Uber CEO Travis Kalanick is not pleased with the Seattle City Council’s current moves toward regulating Uber and other ride-sharing companies.
On a conference call about his company’s decision to expand its insurance coverage, Kalanick was asked about how UberX would operate in Seattle if the City Council votes this Monday to limit the number of drivers the company could have on the road at any given time.
“I think the short answer is that the rules are designed to incapacitate Uber and make it unusable,” Kalanick said.
Kalanick said that the proposed regulatory system Seattle City Councilmembers voted on last month would make Uber work more like the city’s taxi system, with the company being unable to meet demand from many of its users. He went on to say that the changes would also be detrimental to the company’s drivers, and that the Council would be responsible for more people being on the “welfare line.”
While Uber, Lyft and Sidecar have all provided the total number of drivers that are on their platforms in the city, none of them have told the City Council how many active drivers they typically have online. When asked if his company would be willing to share its data with the City Council in the interest of making a compromise, Kalanick was adamantly opposed to the idea. He said that the caps were not beneficial for either Seattle citizens or drivers, only the city’s taxi companies.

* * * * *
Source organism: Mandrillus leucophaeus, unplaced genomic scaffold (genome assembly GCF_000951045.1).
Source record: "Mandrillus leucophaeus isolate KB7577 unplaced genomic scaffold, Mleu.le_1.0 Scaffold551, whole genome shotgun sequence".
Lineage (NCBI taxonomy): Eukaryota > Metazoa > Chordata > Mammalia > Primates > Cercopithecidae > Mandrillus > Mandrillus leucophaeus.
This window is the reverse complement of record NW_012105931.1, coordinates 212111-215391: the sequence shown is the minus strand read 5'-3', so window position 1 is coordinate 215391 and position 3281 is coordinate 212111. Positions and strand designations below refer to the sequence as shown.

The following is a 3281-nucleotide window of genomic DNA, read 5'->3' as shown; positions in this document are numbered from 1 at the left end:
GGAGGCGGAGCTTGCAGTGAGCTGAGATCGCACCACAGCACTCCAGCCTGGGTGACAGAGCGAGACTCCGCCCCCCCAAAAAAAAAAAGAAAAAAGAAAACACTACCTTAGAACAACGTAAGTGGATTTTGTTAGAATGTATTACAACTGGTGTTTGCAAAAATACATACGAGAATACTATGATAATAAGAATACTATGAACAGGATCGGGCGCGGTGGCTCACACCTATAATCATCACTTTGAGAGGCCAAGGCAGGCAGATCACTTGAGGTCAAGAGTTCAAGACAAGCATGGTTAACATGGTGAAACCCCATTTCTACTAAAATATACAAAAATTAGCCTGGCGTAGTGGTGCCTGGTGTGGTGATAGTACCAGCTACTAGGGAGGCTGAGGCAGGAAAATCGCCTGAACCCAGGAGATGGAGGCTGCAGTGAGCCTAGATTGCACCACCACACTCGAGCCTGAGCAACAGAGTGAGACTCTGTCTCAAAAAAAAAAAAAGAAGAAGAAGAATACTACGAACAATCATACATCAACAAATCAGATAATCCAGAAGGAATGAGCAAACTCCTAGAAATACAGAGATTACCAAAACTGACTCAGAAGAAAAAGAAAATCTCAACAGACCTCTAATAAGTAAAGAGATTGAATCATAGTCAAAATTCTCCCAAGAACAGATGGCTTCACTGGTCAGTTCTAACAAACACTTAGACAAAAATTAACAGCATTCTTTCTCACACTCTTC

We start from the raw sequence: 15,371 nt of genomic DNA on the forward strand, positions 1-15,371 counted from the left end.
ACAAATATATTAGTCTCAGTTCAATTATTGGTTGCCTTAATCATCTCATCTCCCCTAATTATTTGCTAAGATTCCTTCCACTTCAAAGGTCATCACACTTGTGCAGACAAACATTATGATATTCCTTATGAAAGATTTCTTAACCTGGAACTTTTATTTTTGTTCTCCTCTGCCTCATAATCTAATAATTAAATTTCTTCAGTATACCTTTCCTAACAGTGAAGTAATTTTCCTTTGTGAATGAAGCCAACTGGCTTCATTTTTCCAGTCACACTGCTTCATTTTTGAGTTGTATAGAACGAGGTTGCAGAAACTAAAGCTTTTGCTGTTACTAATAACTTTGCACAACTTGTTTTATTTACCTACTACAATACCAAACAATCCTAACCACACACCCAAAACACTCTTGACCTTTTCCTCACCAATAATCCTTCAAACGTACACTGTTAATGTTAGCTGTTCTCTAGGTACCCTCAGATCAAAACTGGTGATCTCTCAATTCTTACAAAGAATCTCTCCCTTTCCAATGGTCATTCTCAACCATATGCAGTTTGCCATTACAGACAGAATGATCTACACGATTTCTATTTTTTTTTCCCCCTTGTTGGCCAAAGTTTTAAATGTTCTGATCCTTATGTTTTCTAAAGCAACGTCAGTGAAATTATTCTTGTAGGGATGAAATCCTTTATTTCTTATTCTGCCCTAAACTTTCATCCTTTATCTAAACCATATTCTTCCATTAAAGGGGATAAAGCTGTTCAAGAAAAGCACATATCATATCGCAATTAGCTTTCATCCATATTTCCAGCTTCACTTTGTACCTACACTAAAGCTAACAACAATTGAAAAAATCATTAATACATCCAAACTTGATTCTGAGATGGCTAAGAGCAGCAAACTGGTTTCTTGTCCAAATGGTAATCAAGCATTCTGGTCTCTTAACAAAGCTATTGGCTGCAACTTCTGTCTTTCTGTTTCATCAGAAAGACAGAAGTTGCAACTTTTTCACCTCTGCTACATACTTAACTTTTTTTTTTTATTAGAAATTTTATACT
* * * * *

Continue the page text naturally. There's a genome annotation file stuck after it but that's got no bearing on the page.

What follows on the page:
When discussing city politicians, he said that opposition to Uber and other companies like Lyft and Sidecar often comes from city leaders who have been taking campaign contributions from the taxi industry.
“And guess what, those folks usually end up being the people who end up running the Transportation Committee,” Kalanick said.
It seemed like a veiled stab at Seattle City Council President Sally Clark, who leads the council’s Committee on Taxi, For-hire, and Limousine Regulations, and has been a proponent of placing caps on UberX, Lyft and Sidecar.
When it comes to the upcoming vote in Seattle, Kalanick said that the company is focused on getting UberX drivers and passengers to speak up about the positive experiences they’ve had with the service to encourage the city to avoid imposing caps.
One ace in the hole that Kalanick may play. You may recall that Amazon.com founder Jeff Bezos — who just happens to be building a big company in downtown Seattle — is an investor in Uber.